Twitter erupted in a strange form of dramaturgical glee. Had a dramatic pattern finally solidified? Thoughts and prayer were dispatched from both ends of the political spectrum, but the shift in plot was making people giddy. For many this development marked what Shakespeare would have called a turning of the wheel, that moment in drama when a villain’s streak of luck runs out and the light of justice peeks out from behind pitch-black clouds.
The word “karma” was being bandied about on social media not so much in a spirit of schadenfreude as in relief that a traditional storytelling arc was at long last asserting itself. The bad guy has a habit of stealing the show, but if there’s no comeuppance, if the transgressor continues to get away with murder, exhaustion is inevitable. Reckonings can be postponed but only for so long.
But how could anyone be sure that we’re in the last act of a single play and not in a multipart epic? Or might this be a tragicomedy à la Chekhov, where a gun glimpsed early on is eventually used to settle a score but doesn’t actually hit its target? In this scenario, Trump, who expresses derision for public health safety measure like masks, is infected with the virus but only gets mildly ill and then uses his bully pulpit to espouse the notion that the pandemic has been a Democratic hoax designed to unseat him.
Nothing changes because we’re in a genre that is comfortable ending on a note of mournful irony. Yet political entities with nuclear arsenals at their disposal aren’t usually characters in Chekhovian plots. Their lives are too consequential. Best to leave the existential musing to those with nothing to do all day but ruminate on missed chances.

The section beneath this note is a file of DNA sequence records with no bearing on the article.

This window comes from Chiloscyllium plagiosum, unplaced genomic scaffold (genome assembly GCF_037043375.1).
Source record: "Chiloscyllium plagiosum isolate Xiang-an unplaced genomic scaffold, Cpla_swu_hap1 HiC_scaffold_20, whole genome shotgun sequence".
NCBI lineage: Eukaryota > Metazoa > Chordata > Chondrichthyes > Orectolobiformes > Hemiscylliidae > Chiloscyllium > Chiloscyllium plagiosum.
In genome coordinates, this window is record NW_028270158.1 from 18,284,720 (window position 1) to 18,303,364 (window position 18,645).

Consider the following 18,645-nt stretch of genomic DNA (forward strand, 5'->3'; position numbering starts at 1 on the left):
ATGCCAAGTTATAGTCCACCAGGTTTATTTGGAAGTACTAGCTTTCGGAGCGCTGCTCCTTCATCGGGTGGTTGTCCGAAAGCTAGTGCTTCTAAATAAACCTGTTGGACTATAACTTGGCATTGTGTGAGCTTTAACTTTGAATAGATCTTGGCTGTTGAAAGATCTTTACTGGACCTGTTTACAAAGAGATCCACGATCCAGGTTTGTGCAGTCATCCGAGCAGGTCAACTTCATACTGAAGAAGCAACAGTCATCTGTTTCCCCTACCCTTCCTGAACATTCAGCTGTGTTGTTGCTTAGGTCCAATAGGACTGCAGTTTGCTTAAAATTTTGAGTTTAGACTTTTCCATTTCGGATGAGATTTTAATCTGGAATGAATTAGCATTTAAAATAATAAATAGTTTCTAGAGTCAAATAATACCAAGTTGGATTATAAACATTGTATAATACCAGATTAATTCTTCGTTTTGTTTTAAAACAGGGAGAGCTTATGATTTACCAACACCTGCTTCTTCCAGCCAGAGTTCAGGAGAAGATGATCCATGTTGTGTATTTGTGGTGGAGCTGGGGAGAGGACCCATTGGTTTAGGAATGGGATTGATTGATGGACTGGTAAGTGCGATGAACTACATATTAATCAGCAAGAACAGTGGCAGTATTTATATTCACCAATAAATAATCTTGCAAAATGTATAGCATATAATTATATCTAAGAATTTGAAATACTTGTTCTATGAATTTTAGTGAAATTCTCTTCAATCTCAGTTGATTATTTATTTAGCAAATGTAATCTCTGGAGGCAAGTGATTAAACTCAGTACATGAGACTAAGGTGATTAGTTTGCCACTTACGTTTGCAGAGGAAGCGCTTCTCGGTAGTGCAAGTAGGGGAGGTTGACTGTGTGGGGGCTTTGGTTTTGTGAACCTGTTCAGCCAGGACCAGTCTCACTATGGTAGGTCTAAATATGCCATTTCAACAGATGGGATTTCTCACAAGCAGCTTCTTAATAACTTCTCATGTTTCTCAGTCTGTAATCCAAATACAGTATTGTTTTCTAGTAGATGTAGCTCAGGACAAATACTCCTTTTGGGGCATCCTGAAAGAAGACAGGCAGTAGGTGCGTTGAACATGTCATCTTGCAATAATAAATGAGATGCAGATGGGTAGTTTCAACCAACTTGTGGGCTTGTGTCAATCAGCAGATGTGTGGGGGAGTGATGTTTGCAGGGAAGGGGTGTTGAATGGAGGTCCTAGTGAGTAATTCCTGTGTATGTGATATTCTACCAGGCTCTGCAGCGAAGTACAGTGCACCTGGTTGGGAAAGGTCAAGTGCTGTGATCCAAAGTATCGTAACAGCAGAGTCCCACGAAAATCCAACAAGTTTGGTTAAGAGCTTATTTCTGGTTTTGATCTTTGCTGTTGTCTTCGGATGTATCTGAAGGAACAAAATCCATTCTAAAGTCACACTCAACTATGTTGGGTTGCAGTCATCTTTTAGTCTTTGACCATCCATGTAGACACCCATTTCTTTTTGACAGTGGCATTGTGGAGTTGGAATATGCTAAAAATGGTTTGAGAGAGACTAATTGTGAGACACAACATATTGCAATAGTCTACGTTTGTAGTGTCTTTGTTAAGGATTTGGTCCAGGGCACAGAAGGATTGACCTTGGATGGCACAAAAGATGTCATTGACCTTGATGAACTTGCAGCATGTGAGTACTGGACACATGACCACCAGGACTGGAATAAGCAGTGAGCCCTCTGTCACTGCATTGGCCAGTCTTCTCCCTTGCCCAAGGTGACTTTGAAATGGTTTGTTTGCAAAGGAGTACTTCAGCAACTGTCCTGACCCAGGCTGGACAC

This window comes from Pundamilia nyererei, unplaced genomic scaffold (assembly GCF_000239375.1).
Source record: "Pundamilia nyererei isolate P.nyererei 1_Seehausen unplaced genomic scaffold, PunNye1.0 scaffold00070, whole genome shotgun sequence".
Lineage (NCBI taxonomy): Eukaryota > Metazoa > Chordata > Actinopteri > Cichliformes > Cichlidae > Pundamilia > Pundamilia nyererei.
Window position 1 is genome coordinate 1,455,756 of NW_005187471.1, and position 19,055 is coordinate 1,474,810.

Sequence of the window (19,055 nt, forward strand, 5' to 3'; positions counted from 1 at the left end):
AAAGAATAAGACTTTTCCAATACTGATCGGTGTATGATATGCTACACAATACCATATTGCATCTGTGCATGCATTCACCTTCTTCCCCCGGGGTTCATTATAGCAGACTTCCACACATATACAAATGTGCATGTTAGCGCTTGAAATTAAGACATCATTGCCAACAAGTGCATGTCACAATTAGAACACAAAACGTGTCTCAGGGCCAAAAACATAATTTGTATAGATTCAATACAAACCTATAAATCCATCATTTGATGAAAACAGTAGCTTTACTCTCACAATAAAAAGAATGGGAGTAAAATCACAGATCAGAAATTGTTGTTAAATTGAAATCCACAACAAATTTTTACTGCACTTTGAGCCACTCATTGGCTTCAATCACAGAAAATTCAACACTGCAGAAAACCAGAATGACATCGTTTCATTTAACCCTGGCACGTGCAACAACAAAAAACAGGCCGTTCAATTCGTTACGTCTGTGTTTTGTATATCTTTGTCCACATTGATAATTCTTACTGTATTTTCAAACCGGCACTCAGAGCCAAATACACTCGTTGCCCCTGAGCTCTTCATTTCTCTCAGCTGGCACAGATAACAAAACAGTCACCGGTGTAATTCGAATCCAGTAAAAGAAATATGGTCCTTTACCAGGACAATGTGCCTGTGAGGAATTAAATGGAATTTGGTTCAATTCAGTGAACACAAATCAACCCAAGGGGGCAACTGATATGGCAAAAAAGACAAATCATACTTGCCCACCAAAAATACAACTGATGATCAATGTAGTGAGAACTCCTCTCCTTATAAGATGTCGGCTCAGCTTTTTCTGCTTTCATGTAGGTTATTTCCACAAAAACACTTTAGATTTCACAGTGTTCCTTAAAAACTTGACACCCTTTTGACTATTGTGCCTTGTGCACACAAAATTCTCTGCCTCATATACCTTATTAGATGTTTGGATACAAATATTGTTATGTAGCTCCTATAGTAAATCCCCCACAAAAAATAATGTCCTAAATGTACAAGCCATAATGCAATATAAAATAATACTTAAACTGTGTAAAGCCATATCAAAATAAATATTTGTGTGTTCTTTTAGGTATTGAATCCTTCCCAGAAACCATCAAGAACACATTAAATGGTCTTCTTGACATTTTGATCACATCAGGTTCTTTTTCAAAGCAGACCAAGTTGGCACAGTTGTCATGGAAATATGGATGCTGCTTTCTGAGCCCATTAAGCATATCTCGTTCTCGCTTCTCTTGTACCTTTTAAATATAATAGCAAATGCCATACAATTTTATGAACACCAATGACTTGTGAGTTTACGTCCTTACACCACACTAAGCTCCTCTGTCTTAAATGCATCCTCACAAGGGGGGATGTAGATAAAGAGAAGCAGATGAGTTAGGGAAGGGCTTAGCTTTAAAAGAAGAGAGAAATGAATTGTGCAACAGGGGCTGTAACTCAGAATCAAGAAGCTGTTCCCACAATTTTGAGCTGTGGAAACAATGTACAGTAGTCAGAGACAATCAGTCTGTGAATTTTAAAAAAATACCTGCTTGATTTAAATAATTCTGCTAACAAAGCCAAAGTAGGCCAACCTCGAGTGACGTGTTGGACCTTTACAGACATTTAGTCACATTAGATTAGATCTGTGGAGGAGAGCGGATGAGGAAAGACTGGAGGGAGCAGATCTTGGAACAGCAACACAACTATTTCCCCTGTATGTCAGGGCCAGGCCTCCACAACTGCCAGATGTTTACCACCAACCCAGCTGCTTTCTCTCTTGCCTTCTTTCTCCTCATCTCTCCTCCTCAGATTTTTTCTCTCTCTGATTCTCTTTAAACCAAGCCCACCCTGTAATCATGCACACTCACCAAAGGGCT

Television, the medium that launched Trump’s political trajectory and temporarily replenished his broken bank accounts, would seem to be a more obvious source of dramatic templates. The only problem is that his presidential series has been “jumping the shark” from Day 1. This hyperactive drama, with a cast that includes a brainy porn star, an unhinged ex-mayor, spoiled brat children and a rogues’ gallery of felons, would be considered too much by even Netflix’s freewheeling standards.
Realism, a dramatic style that coincided with the rise of middle-class audiences eager to see reflections of themselves onstage, has conditioned us to expect behavior to fall within reasonable norms. This is why Trump comes across as such an unrealistic character. Biden called him a “clown” at the debate, and whatever you might think of the former vice president’s flash of impatience, a circus would have been a more plausible context for Trump’s act.
The president was born for extremity, making it difficult to place him in the correct dramatic universe. I’ve looked to Shakespeare and Sophocles for answers. Among friends, I’ve traded comparisons with “The Sopranos.” Reality TV has been the default analogy.
But the truth is that we have been living the last four years on the metabolism of Twitter.
The state of alarm has been continual since Trump took office. Structural limits have proved to be as flimsy as his border wall. Anything can happen at any time. The only mode that can be discerned is accretion, a flooding of the zone so that nothing can be properly weighed or valued. With sensation mainlined into our veins through our phones and laptops, art has little chance of keeping pace.
Our attention spans are shattered. As soon as we learned that Trump has COVID-19, we were waiting for the other shoe to drop. Was this a ruse? Would he be incapacitated? What about Vice President Mike Pence and Biden and Coney Barrett’s confirmation? More, more, more, more, more. As exhausted as we are, we’re still hitting refresh. We’re addicted, but I think if Trump loses it will be because fewer Americans have the stamina for “The Donald Trump Show.” A sober Biden rerun is just what the rehab doctor ordered.